The majority of those infected with the corona are mildly ill with the disease caused by the virus.
Many of those who end up in hospital also recover from the disease and return home.
But what effects does the illness of a serious disease have on those who recover from it?
Finnish doctors and researchers interviewed by STT say that recovery from coronary heart disease, which requires hospitalization, can take up to months.
The long-term effects of corona in severely ill patients are so far difficult to assess.
In the Helsinki and Uusimaa hospital districts (Hus), about every second coronary patient discharged from hospital care still has noticeable changes in the lungs after three months, says Pirkko Brander, chief physician of the Hus Lung Diseases Department.
The changes observed in the follow-up can be seen in studies such as lung x-rays or breath tests.
It is noted from Hus that changes in such studies do not automatically affect human functioning.
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Brander is confident that most survivors of the acute phase of the disease will recover well over time.
- In other pneumonias, the damage heals for the most part, but it lasts.
Here, the recovery time may be a little longer, Brander says.
Professor of Virology Ilkka Julkunen from the University of Turku points out that full recovery from pneumonia, for example, is always reasonably slow.
Julkunen compares the recovery of the lungs to the healing of a broken bone: recovery continues even after the plaster has been removed.
"May affect life expectancy to some extent"
Jarmo Oksi, Chief Physician of the Infection Responsibility Area at Turku University Central Hospital (Tyks), says that a serious disease can also damage the heart, brain or kidneys.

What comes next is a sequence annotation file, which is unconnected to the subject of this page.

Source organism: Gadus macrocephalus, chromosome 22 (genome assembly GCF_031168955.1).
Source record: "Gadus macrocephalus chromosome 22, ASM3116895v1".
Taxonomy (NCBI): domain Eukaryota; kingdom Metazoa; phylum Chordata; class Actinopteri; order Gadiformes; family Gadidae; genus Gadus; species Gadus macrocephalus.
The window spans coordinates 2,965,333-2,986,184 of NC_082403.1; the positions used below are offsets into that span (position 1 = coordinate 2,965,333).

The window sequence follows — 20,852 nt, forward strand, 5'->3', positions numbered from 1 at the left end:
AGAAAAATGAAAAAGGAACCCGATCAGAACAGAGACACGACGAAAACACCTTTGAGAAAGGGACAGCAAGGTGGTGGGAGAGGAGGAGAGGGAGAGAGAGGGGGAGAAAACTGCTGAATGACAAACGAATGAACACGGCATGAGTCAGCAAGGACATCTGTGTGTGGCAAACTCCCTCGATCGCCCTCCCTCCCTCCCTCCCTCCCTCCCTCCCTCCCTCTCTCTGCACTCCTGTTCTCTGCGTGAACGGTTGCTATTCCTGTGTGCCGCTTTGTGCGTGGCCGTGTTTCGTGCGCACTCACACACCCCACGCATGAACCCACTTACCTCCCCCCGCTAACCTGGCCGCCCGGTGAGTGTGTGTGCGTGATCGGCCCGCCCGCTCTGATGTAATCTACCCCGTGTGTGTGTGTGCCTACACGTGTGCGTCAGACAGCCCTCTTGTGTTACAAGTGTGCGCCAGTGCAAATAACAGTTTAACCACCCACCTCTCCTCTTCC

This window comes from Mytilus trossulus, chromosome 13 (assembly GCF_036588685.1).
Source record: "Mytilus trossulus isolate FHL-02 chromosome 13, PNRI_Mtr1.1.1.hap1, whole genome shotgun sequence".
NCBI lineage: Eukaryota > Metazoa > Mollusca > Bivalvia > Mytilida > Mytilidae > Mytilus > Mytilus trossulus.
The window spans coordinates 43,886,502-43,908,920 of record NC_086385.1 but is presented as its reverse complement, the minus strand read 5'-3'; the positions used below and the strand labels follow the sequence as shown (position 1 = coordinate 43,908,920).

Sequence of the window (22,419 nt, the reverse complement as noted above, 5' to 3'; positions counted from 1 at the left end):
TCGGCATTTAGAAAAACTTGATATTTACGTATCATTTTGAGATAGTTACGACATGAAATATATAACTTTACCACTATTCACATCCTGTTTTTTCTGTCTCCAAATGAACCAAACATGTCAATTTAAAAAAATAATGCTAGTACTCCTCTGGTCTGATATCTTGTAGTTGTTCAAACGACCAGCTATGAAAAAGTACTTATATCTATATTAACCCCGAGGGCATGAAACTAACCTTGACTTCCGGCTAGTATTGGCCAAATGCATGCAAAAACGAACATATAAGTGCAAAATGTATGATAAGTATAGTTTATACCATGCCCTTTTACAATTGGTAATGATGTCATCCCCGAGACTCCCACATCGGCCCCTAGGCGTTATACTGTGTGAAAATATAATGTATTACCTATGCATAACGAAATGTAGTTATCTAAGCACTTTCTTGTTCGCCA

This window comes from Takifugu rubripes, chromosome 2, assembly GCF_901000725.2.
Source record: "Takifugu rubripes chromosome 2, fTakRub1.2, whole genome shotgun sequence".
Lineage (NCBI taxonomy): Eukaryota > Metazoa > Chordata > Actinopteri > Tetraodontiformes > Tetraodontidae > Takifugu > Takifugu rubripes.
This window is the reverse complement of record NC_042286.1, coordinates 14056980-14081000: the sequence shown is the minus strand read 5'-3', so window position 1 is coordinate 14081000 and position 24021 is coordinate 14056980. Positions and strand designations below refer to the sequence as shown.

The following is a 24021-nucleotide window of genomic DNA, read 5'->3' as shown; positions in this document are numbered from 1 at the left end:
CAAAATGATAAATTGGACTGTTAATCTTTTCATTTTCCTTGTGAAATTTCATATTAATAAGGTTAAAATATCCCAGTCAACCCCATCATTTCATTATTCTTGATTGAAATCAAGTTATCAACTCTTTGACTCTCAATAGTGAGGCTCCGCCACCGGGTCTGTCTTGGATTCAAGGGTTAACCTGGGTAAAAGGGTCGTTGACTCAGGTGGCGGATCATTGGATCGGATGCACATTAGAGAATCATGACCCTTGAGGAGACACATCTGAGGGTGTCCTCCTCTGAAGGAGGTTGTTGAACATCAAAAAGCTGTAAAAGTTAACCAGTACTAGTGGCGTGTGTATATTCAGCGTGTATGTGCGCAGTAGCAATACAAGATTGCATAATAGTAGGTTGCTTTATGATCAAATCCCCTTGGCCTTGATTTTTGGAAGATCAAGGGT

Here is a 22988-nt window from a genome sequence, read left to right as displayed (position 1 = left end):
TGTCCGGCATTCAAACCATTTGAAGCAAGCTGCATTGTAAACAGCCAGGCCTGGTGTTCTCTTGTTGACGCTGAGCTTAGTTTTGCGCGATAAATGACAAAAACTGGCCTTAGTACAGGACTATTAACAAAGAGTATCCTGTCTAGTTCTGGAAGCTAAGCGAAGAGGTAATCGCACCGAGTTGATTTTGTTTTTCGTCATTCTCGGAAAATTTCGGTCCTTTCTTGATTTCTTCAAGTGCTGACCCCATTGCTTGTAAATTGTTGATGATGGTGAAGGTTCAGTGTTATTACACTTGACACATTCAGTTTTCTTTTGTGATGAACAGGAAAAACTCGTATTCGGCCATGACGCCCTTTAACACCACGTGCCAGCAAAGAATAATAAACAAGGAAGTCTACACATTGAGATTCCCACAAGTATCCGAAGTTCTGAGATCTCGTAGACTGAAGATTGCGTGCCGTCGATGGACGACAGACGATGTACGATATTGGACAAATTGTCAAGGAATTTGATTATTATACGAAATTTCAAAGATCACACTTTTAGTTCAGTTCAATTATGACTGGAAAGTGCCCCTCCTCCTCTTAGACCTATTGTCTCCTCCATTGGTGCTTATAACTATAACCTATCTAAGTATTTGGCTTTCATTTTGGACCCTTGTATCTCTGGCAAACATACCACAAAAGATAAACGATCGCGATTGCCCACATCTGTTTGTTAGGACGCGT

He said each of these lesions has been found in about five percent of those hospitalized for corona.
It is unclear how well the lesions heal after recovery from the disease.
The duration of the pandemic has been so short that an accurate assessment of the long-term effects is so far difficult.
- As a doctor, and infection as a doctor would start only six months time considered to be significant because of a sharp recovery from the disease easily take even a few months, especially for older people.
Hus is undergoing long-term follow-up of coronary patients in intensive care.
Specialist Johanna Hästbacka does not want to comment on the ongoing study.
Information on the results is expected next year at the earliest.
Recovery does not always restore endurance
According to the interviewees, any long-term changes apply specifically to those who have been hospitalized.
The majority of those infected with coronary heart disease have a mild form of the disease.
- It is very unlikely that any long-term symptoms would occur if they were not present even in the acute phase, Julkunen says.
Not all long-term effects of corona can be measured clinically.
According to Hus chief physician Brander, many of those discharged from the hospital have experienced symptoms of fatigue and shortness of breath, even if there are no noticeable changes in the lungs.
Some have experienced pain, coughing, headaches, and anxiety.
- One study has described that the symptoms are similar to those of traumatic stress disorders.
The illness has been a serious situation and has been triggered by a whole body reaction, Brander ponders.